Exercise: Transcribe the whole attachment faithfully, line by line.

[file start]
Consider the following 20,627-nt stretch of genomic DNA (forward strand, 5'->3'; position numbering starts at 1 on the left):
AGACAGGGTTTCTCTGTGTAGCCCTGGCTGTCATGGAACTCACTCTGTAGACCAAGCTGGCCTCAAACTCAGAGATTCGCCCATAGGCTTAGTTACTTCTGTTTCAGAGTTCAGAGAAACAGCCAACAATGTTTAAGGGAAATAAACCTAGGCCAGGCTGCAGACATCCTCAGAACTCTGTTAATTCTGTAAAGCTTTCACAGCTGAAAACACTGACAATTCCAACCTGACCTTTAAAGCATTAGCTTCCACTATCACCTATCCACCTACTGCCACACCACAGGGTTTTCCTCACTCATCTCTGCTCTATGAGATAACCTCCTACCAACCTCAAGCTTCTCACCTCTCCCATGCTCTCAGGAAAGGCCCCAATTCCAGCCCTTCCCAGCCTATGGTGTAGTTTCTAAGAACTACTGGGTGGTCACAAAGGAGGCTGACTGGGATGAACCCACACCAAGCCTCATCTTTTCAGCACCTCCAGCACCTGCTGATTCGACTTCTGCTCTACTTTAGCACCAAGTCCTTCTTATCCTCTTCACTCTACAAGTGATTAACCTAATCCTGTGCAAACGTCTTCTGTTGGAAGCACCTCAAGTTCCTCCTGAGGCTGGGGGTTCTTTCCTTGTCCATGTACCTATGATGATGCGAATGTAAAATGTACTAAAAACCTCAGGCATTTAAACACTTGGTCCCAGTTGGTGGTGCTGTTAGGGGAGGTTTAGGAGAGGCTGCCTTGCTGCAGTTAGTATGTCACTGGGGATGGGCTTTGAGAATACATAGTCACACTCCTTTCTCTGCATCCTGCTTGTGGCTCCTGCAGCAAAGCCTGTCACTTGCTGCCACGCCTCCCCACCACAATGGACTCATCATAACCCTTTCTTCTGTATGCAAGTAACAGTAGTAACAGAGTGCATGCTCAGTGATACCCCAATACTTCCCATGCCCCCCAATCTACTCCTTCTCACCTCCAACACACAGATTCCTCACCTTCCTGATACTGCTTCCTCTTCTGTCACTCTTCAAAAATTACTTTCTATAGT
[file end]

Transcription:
Consider the following 20,627-nt stretch of genomic DNA (forward strand, 5'->3'; position numbering starts at 1 on the left):
AGACAGGGTTTCTCTGTGTAGCCCTGGCTGTCATGGAACTCACTCTGTAGACCAAGCTGGCCTCAAACTCAGAGATTCGCCCATAGGCTTAGTTACTTCTGTTTCAGAGTTCAGAGAAACAGCCAACAATGTTTAAGGGAAATAAACCTAGGCCAGGCTGCAGACATCCTCAGAACTCTGTTAATTCTGTAAAGCTTTCACAGCTGAAAACACTGACAATTCCAACCTGACCTTTAAAGCATTAGCTTCCACTATCACCTATCCACCTACTGCCACACCACAGGGTTTTCCTCACTCATCTCTGCTCTATGAGATAACCTCCTACCAACCTCAAGCTTCTCACCTCTCCCATGCTCTCAGGAAAGGCCCCAATTCCAGCCCTTCCCAGCCTATGGTGTAGTTTCTAAGAACTACTGGGTGGTCACAAAGGAGGCTGACTGGGATGAACCCACACCAAGCCTCATCTTTTCAGCACCTCCAGCACCTGCTGATTCGACTTCTGCTCTACTTTAGCACCAAGTCCTTCTTATCCTCTTCACTCTACAAGTGATTAACCTAATCCTGTGCAAACGTCTTCTGTTGGAAGCACCTCAAGTTCCTCCTGAGGCTGGGGGTTCTTTCCTTGTCCATGTACCTATGATGATGCGAATGTAAAATGTACTAAAAACCTCAGGCATTTAAACACTTGGTCCCAGTTGGTGGTGCTGTTAGGGGAGGTTTAGGAGAGGCTGCCTTGCTGCAGTTAGTATGTCACTGGGGATGGGCTTTGAGAATACATAGTCACACTCCTTTCTCTGCATCCTGCTTGTGGCTCCTGCAGCAAAGCCTGTCACTTGCTGCCACGCCTCCCCACCACAATGGACTCATCATAACCCTTTCTTCTGTATGCAAGTAACAGTAGTAACAGAGTGCATGCTCAGTGATACCCCAATACTTCCCATGCCCCCCAATCTACTCCTTCTCACCTCCAACACACAGATTCCTCACCTTCCTGATACTGCTTCCTCTTCTGTCACTCTTCAAAAATTACTTTCTATAGT